Saturday, June 16, 2007

A flicker of 'Radiance'

President Abdul Kalam in a lecture in 2005 had spoken about his fond desire to see the LCA 'Tejas' ("Radiance") achieve greater heights and international recognition.

And what better way to do this than display our very own bird at the biggest aviation fair in the world- The Paris Air Show, a biennial show held on odd years at Le Bourget Airport in Paris.

It was this desire that Kalam articulated in the following verse, entitled "Soaring Dream", which he wrote in 1990.

Fabulous air show of Paris in motion

My thought too in flight and yearns for my Nation

When will the planes designed in my land

Pierce the sky as lightening in action

And gracefully land as angels in full boom

All to the envy of spellbound spectators

Yes we can !!

When we are united in action and addicted to deeds

Sky can't be limit for my nation in action !!

An ambitious dream it would have been when he wrote it. And impossible it would have seemed in 1999, when the LCA was on the verge of being shut down. Now, those difficulties are far away; the LCA is a reality, and a beautiful and powerful aircraft as well. Seeing it fly on foreign shores wouldn't be a surprise.

A lot of people were hopeful that this would happen this year, especially after the amazing displays at Aero India. Mutterings of the LCA flying were all around. Airshowtrips had a tentative list of aircraft being displayed at Le Bourget this year, and, guess what, the LCA was on it- both Static and Flying display as well. That wasn't confirmation enough, since they themselves stated that it was a tentative list. Even then, the prospects of an LCA flying over foreign shores was mouth watering. India-Defence and Bharat-Rakshak both latched onto this news with gusto and came out with these reports ([1] [2]). Then, the Paris Air Show Official Website released an 'Official' list (download the Excel sheet here...) of aircraft taking part, and I was overjoyed to see the LCA on it- both on static and flying display.

Alongside the LCA would have been our very our very own ALH Dhruv, which made a splash at Farnborough last year, along with the HJT-36 'Sitara' and the Lancer upgrade for the IAF Cheetah helicopters. Unfortunately, this years accident at Aero India ruled out the Sitara, after only one more aircraft was left.

Of Course, considering that the LCA has not yet made a night flight, nor been equipped with drop tanks as yet, there was a tingling sensation in the back of my neck that suggested that this was too good to be true. Mails to both HAL and ADA didn't bring any replies. Apparently, others felt the same tingling. Shiv Aroor spoke to the HAL guys, who denied that the LCA was taking part. If that wasn't enough, the Show organisers released an updated list of aircraft (excel sheet) taking part, which removed the Tejas from the list. Even the site shows the LCA as cancelled. Well, the bubble did finally burst. One wonders why the LCA was cancelled from the show. Well, I'm pretty sure it was cancelled, for the Le Bourget guys could scarcely have made any mistakes in their list.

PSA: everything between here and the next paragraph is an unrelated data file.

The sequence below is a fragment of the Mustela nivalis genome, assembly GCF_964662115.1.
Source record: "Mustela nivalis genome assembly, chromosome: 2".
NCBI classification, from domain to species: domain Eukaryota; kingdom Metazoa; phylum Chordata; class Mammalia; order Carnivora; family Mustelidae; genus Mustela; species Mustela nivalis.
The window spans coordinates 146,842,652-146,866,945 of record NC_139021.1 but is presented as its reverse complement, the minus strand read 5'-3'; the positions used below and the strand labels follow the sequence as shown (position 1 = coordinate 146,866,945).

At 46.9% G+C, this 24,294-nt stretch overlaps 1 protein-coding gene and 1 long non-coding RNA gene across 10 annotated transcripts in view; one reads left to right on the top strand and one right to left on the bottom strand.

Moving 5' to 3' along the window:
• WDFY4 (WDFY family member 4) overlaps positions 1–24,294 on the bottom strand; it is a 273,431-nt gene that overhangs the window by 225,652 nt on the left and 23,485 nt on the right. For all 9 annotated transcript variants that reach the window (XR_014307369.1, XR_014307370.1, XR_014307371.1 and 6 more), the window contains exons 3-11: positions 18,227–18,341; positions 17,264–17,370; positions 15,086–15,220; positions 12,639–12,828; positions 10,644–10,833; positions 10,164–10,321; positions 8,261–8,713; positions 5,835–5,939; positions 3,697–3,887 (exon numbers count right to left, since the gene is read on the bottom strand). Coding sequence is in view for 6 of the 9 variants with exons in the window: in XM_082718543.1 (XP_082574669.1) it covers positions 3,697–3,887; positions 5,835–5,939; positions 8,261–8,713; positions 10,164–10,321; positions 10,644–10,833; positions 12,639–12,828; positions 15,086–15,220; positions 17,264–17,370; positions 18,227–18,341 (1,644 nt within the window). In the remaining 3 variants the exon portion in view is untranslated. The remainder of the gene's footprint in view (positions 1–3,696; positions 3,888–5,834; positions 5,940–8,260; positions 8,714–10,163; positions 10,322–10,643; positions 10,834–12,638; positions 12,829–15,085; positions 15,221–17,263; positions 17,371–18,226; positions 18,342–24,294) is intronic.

For those who want to share the dream, heres the screenshot of the previous version, showing the LCA. It shows 2 aircraft taking part- Static Display, and flying Display. =>

When I check out books about the latest aircraft, its painful to see even the chinese aircraft discussed, but not a word about the LCA. Thats probably because its till now been a quiet, local project that has not garnered much attention. Most of the talk has only started after the Aero India showing this year. As for the Chinese aircraft, we have to admit, they do have a larger base than ours. Hell, they have exported their aircraft to other nations (third world or not), and that does earn them some attention.

The Tejas, with its excellent performance and handling characteristics, as well as small size and cost is something that should catch some eyeballs. And, as the flagship venture of our aerospace industry, it must be shown to the world. The best way to do that is at the Air Shows. Lets hope that the LCA does fly next year, at Farnborough. That would certainly be a fitting end to Kalam's dream, and the collective wishes of the nation.

Side note:
The news about the LCA is not all bad or disappointing. Apparently, the reason the LCAs were pulled from the show was because PV-2 and PV-3 are undergoing rigorous sea-level trials at INS Rajali in Arakkonam (Bharat-Rakshak report, India-Defence report). Arakkonam has the country's longest runway (4100 m) and is the second largest naval base in Asia. It is also home to the Navy's Tu-142 'Bear' aircraft.

Apparently, these two aircraft are being put through a gruelling series of tests that would hasten the Initial Operating Clearance for the LCA. Its heartening to see the program steaming ahead as planned. The tests will not only test reliability of the LCA systems under the hot and humid conditions, but will also test low level flight characteristics, as well as maritime navigation.

This is probably the first time that the Tejas is flying outside Bangalore, and given the Maritime security role that the IAF envisages for it initially, these test flights are vital. Given the Navy's commitment to the LCA-N program, that too makes these flights important, since they would help give the mariners an idea of the Tejas capabilities. the IAF had formed a core of pilots and engineers into an "LCA Induction Team", which has really helped the LCA induction along, as well as creation of tactics and maintenance plans for the aircraft engineers.

Side note 2:
Lots of pictures from Paris-2007 can be found at these sites:,, and many many more places. I'll try to add as many links as I can.

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